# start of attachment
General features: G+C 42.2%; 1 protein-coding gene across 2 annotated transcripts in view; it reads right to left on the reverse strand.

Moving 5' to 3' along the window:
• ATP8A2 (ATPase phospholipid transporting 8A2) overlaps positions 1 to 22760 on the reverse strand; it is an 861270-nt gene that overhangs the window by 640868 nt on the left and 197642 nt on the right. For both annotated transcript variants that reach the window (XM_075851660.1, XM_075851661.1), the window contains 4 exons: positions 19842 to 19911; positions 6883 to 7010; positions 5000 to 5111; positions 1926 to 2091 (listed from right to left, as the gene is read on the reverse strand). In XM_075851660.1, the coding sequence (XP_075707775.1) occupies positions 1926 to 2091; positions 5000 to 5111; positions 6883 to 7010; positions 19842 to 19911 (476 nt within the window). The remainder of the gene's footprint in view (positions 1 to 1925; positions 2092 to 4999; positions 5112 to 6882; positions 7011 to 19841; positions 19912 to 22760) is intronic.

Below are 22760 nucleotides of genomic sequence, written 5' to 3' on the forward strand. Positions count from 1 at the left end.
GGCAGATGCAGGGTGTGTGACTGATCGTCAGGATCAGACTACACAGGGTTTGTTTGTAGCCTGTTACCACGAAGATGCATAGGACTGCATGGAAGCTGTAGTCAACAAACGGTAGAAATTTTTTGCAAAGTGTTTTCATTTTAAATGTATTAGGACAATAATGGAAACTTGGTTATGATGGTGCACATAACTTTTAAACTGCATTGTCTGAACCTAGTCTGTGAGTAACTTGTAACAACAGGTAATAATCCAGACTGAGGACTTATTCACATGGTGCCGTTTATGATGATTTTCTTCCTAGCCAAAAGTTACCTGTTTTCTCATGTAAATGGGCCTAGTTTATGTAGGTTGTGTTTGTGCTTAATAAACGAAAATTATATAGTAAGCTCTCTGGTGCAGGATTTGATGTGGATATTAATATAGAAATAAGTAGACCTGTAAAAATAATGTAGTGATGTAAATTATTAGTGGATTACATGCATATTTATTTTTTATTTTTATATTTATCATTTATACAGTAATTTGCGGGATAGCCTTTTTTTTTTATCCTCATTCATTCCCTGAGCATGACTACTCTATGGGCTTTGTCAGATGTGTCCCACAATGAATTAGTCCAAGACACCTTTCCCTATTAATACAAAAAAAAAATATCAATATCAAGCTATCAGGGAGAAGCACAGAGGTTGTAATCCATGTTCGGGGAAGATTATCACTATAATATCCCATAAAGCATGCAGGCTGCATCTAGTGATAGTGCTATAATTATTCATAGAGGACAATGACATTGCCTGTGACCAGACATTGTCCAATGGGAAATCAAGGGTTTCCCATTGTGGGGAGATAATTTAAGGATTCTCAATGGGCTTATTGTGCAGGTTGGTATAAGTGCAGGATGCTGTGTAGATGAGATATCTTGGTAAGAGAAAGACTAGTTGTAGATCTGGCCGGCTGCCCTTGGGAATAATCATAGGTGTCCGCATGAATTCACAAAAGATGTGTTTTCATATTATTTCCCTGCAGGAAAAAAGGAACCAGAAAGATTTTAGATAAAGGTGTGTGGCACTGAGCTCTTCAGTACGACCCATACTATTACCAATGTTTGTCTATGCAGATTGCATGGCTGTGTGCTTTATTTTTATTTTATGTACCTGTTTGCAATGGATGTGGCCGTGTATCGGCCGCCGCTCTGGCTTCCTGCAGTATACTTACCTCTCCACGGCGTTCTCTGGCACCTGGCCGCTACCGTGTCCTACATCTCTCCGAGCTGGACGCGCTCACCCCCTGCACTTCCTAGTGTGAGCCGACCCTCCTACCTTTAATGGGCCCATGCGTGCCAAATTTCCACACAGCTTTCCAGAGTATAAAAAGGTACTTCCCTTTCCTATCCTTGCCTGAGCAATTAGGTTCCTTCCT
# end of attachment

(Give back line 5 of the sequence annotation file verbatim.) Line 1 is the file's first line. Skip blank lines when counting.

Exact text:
GGCAGATGCAGGGTGTGTGACTGATCGTCAGGATCAGACTACACAGGGTTTGTTTGTAGCCTGTTACCACGAAGATGCATAGGACTGCATGGAAGCTGTAGTCAACAAACGGTAGAAATTTTTTGCAAAGTGTTTTCATTTTAAATGTATTAGGACAATAATGGAAACTTGGTTATGATGGTGCACATAACTTTTAAACTGCATTGTCTGAACCTAGTCTGTGAGTAACTTGTAACAACAGGTAATAATCCAGACTGAGGACTTATTCACATGGTGCCGTTTATGATGATTTTCTTCCTAGCCAAAAGTTACCTGTTTTCTCATGTAAATGGGCCTAGTTTATGTAGGTTGTGTTTGTGCTTAATAAACGAAAATTATATAGTAAGCTCTCTGGTGCAGGATTTGATGTGGATATTAATATAGAAATAAGTAGACCTGTAAAAATAATGTAGTGATGTAAATTATTAGTGGATTACATGCATATTTATTTTTTATTTTTATATTTATCATTTATACAGTAATTTGCGGGATAGCCTTTTTTTTTTATCCTCATTCATTCCCTGAGCATGACTACTCTATGGGCTTTGTCAGATGTGTCCCACAATGAATTAGTCCAAGACACCTTTCCCTATTAATACAAAAAAAAAATATCAATATCAAGCTATCAGGGAGAAGCACAGAGGTTGTAATCCATGTTCGGGGAAGATTATCACTATAATATCCCATAAAGCATGCAGGCTGCATCTAGTGATAGTGCTATAATTATTCATAGAGGACAATGACATTGCCTGTGACCAGACATTGTCCAATGGGAAATCAAGGGTTTCCCATTGTGGGGAGATAATTTAAGGATTCTCAATGGGCTTATTGTGCAGGTTGGTATAAGTGCAGGATGCTGTGTAGATGAGATATCTTGGTAAGAGAAAGACTAGTTGTAGATCTGGCCGGCTGCCCTTGGGAATAATCATAGGTGTCCGCATGAATTCACAAAAGATGTGTTTTCATATTATTTCCCTGCAGGAAAAAAGGAACCAGAAAGATTTTAGATAAAGGTGTGTGGCACTGAGCTCTTCAGTACGACCCATACTATTACCAATGTTTGTCTATGCAGATTGCATGGCTGTGTGCTTTATTTTTATTTTATGTACCTGTTTGCAATGGATGTGGCCGTGTATCGGCCGCCGCTCTGGCTTCCTGCAGTATACTTACCTCTCCACGGCGTTCTCTGGCACCTGGCCGCTACCGTGTCCTACATCTCTCCGAGCTGGACGCGCTCACCCCCTGCACTTCCTAGTGTGAGCCGACCCTCCTACCTTTAATGGGCCCATGCGTGCCAAATTTCCACACAGCTTTCCAGAGTATAAAAAGGTACTTCCCTTTCCTATCCTTGCCTGAGCAATTAGGTTCCTTCCT